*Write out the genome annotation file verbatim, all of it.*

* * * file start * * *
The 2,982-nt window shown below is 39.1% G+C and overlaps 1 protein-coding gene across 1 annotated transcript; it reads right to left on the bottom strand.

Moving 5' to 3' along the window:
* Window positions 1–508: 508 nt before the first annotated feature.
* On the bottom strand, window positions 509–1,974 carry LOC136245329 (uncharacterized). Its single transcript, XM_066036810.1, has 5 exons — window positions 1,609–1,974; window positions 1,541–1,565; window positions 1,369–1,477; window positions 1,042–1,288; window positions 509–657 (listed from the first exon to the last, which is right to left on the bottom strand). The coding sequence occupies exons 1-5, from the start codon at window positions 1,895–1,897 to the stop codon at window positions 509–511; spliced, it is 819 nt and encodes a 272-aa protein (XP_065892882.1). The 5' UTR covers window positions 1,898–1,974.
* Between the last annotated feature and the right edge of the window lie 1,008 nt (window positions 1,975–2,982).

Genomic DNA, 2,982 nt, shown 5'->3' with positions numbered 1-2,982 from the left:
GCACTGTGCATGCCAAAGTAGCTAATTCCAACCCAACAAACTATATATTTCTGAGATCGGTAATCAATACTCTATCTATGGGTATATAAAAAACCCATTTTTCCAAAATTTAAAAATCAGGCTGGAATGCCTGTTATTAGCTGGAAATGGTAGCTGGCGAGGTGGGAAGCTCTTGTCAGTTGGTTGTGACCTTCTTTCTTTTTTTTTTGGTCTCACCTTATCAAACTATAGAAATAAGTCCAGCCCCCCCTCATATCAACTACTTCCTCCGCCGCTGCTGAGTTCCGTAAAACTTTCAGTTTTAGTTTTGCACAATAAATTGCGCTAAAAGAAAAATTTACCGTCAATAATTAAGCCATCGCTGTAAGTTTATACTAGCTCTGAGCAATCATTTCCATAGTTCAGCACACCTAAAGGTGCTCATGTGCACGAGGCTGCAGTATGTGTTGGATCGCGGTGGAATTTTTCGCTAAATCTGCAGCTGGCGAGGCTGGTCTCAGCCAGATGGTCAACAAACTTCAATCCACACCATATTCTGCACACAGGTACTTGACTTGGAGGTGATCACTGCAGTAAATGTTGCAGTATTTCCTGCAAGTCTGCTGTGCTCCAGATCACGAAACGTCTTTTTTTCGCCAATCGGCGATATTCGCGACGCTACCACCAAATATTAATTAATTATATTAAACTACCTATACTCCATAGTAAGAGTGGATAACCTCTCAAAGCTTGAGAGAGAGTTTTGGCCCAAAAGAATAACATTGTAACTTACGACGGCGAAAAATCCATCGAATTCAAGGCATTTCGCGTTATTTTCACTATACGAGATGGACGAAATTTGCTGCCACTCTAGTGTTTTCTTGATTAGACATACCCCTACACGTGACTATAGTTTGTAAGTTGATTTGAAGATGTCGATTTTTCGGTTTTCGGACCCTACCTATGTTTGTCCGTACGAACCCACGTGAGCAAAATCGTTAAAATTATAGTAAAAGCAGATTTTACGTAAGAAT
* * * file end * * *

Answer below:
The 2,982-nt window shown below is 39.1% G+C and overlaps 1 protein-coding gene across 1 annotated transcript; it reads right to left on the bottom strand.

Moving 5' to 3' along the window:
* Window positions 1–508: 508 nt before the first annotated feature.
* On the bottom strand, window positions 509–1,974 carry LOC136245329 (uncharacterized). Its single transcript, XM_066036810.1, has 5 exons — window positions 1,609–1,974; window positions 1,541–1,565; window positions 1,369–1,477; window positions 1,042–1,288; window positions 509–657 (listed from the first exon to the last, which is right to left on the bottom strand). The coding sequence occupies exons 1-5, from the start codon at window positions 1,895–1,897 to the stop codon at window positions 509–511; spliced, it is 819 nt and encodes a 272-aa protein (XP_065892882.1). The 5' UTR covers window positions 1,898–1,974.
* Between the last annotated feature and the right edge of the window lie 1,008 nt (window positions 1,975–2,982).

Genomic DNA, 2,982 nt, shown 5'->3' with positions numbered 1-2,982 from the left:
GCACTGTGCATGCCAAAGTAGCTAATTCCAACCCAACAAACTATATATTTCTGAGATCGGTAATCAATACTCTATCTATGGGTATATAAAAAACCCATTTTTCCAAAATTTAAAAATCAGGCTGGAATGCCTGTTATTAGCTGGAAATGGTAGCTGGCGAGGTGGGAAGCTCTTGTCAGTTGGTTGTGACCTTCTTTCTTTTTTTTTTGGTCTCACCTTATCAAACTATAGAAATAAGTCCAGCCCCCCCTCATATCAACTACTTCCTCCGCCGCTGCTGAGTTCCGTAAAACTTTCAGTTTTAGTTTTGCACAATAAATTGCGCTAAAAGAAAAATTTACCGTCAATAATTAAGCCATCGCTGTAAGTTTATACTAGCTCTGAGCAATCATTTCCATAGTTCAGCACACCTAAAGGTGCTCATGTGCACGAGGCTGCAGTATGTGTTGGATCGCGGTGGAATTTTTCGCTAAATCTGCAGCTGGCGAGGCTGGTCTCAGCCAGATGGTCAACAAACTTCAATCCACACCATATTCTGCACACAGGTACTTGACTTGGAGGTGATCACTGCAGTAAATGTTGCAGTATTTCCTGCAAGTCTGCTGTGCTCCAGATCACGAAACGTCTTTTTTTCGCCAATCGGCGATATTCGCGACGCTACCACCAAATATTAATTAATTATATTAAACTACCTATACTCCATAGTAAGAGTGGATAACCTCTCAAAGCTTGAGAGAGAGTTTTGGCCCAAAAGAATAACATTGTAACTTACGACGGCGAAAAATCCATCGAATTCAAGGCATTTCGCGTTATTTTCACTATACGAGATGGACGAAATTTGCTGCCACTCTAGTGTTTTCTTGATTAGACATACCCCTACACGTGACTATAGTTTGTAAGTTGATTTGAAGATGTCGATTTTTCGGTTTTCGGACCCTACCTATGTTTGTCCGTACGAACCCACGTGAGCAAAATCGTTAAAATTATAGTAAAAGCAGATTTTACGTAAGAAT